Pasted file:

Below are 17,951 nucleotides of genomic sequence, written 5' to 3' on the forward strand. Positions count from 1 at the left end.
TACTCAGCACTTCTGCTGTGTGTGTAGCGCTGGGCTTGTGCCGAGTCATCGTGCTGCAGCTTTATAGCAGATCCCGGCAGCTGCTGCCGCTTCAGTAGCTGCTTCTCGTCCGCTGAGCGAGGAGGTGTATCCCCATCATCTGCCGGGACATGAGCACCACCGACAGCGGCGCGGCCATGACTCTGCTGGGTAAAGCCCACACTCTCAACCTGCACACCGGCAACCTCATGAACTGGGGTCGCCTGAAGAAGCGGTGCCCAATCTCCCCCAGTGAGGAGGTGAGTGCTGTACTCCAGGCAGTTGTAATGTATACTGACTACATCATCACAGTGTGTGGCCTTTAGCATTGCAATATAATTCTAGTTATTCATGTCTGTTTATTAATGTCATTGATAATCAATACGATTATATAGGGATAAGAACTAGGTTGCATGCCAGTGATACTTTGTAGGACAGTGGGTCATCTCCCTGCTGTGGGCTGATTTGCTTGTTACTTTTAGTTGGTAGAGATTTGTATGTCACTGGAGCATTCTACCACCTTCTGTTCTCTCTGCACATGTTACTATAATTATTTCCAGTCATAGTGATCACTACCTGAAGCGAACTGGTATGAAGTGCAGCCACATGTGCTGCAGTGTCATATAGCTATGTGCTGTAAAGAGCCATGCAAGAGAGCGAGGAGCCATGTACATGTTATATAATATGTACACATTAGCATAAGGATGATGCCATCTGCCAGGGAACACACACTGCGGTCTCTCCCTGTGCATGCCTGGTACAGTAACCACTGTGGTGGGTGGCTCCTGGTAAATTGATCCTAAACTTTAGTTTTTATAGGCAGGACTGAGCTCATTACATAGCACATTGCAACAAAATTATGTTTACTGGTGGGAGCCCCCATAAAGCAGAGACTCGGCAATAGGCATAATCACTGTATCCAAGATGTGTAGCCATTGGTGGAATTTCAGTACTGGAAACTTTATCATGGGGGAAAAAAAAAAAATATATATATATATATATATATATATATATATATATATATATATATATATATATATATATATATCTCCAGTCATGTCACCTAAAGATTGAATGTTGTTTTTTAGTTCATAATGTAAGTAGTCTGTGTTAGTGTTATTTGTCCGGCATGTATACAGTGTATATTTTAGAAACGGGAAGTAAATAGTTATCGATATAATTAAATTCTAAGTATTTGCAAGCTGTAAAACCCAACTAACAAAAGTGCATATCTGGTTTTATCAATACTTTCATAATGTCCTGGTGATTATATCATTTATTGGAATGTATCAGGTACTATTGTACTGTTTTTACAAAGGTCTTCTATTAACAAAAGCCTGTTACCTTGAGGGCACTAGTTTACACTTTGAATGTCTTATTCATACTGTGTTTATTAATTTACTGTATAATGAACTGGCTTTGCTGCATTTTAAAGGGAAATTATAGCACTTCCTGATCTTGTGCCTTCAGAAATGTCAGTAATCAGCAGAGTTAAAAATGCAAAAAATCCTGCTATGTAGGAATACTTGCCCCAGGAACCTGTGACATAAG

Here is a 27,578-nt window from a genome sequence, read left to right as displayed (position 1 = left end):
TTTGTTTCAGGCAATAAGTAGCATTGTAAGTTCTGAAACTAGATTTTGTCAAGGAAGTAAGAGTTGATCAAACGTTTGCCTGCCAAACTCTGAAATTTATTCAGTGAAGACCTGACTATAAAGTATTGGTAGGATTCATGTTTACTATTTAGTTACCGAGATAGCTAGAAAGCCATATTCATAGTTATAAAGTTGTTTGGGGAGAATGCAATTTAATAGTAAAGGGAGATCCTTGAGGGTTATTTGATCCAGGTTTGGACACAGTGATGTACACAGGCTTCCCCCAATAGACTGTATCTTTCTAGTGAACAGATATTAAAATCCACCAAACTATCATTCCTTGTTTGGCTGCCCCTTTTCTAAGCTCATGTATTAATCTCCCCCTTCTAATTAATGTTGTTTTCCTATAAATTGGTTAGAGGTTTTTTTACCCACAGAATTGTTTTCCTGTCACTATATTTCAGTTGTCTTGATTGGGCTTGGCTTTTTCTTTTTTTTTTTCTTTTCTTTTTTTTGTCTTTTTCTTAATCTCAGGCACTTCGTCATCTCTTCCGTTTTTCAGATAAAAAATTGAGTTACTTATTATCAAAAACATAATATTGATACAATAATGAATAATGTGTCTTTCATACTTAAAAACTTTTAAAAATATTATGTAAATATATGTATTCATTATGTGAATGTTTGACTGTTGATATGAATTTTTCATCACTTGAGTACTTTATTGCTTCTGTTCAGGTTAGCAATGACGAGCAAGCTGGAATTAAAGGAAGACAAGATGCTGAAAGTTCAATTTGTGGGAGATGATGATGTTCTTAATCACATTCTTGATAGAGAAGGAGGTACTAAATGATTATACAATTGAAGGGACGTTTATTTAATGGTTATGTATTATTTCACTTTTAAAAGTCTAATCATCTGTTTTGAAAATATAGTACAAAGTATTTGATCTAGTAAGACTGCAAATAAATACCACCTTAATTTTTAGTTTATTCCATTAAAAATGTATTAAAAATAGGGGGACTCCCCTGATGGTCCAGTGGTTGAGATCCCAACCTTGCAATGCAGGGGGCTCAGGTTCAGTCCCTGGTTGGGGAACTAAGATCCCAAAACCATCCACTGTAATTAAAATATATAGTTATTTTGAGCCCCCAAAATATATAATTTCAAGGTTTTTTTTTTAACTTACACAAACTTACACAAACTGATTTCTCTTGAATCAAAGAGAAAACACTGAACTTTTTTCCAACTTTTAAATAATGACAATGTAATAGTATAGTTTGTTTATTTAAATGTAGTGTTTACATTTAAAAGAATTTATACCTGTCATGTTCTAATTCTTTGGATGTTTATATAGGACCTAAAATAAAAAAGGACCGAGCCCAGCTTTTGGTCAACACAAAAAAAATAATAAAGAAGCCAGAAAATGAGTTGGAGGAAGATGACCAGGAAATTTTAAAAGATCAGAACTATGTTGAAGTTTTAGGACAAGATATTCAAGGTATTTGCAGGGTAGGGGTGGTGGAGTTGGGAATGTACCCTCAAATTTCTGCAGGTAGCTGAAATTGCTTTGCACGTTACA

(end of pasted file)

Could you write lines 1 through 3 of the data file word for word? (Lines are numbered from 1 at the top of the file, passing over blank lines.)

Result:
Below are 17,951 nucleotides of genomic sequence, written 5' to 3' on the forward strand. Positions count from 1 at the left end.
TACTCAGCACTTCTGCTGTGTGTGTAGCGCTGGGCTTGTGCCGAGTCATCGTGCTGCAGCTTTATAGCAGATCCCGGCAGCTGCTGCCGCTTCAGTAGCTGCTTCTCGTCCGCTGAGCGAGGAGGTGTATCCCCATCATCTGCCGGGACATGAGCACCACCGACAGCGGCGCGGCCATGACTCTGCTGGGTAAAGCCCACACTCTCAACCTGCACACCGGCAACCTCATGAACTGGGGTCGCCTGAAGAAGCGGTGCCCAATCTCCCCCAGTGAGGAGGTGAGTGCTGTACTCCAGGCAGTTGTAATGTATACTGACTACATCATCACAGTGTGTGGCCTTTAGCATTGCAATATAATTCTAGTTATTCATGTCTGTTTATTAATGTCATTGATAATCAATACGATTATATAGGGATAAGAACTAGGTTGCATGCCAGTGATACTTTGTAGGACAGTGGGTCATCTCCCTGCTGTGGGCTGATTTGCTTGTTACTTTTAGTTGGTAGAGATTTGTATGTCACTGGAGCATTCTACCACCTTCTGTTCTCTCTGCACATGTTACTATAATTATTTCCAGTCATAGTGATCACTACCTGAAGCGAACTGGTATGAAGTGCAGCCACATGTGCTGCAGTGTCATATAGCTATGTGCTGTAAAGAGCCATGCAAGAGAGCGAGGAGCCATGTACATGTTATATAATATGTACACATTAGCATAAGGATGATGCCATCTGCCAGGGAACACACACTGCGGTCTCTCCCTGTGCATGCCTGGTACAGTAACCACTGTGGTGGGTGGCTCCTGGTAAATTGATCCTAAACTTTAGTTTTTATAGGCAGGACTGAGCTCATTACATAGCACATTGCAACAAAATTATGTTTACTGGTGGGAGCCCCCATAAAGCAGAGACTCGGCAATAGGCATAATCACTGTATCCAAGATGTGTAGCCATTGGTGGAATTTCAGTACTGGAAACTTTATCATGGGGGAAAAAAAAAAAATATATATATATATATATATATATATATATATATATATATATATATATATATATATATATATATCTCCAGTCATGTCACCTAAAGATTGAATGTTGTTTTTTAGTTCATAATGTAAGTAGTCTGTGTTAGTGTTATTTGTCCGGCATGTATACAGTGTATATTTTAGAAACGGGAAGTAAATAGTTATCGATATAATTAAATTCTAAGTATTTGCAAGCTGTAAAACCCAACTAACAAAAGTGCATATCTGGTTTTATCAATACTTTCATAATGTCCTGGTGATTATATCATTTATTGGAATGTATCAGGTACTATTGTACTGTTTTTACAAAGGTCTTCTATTAACAAAAGCCTGTTACCTTGAGGGCACTAGTTTACACTTTGAATGTCTTATTCATACTGTGTTTATTAATTTACTGTATAATGAACTGGCTTTGCTGCATTTTAAAGGGAAATTATAGCACTTCCTGATCTTGTGCCTTCAGAAATGTCAGTAATCAGCAGAGTTAAAAATGCAAAAAATCCTGCTATGTAGGAATACTTGCCCCAGGAACCTGTGACATAAG

Here is a 27,578-nt window from a genome sequence, read left to right as displayed (position 1 = left end):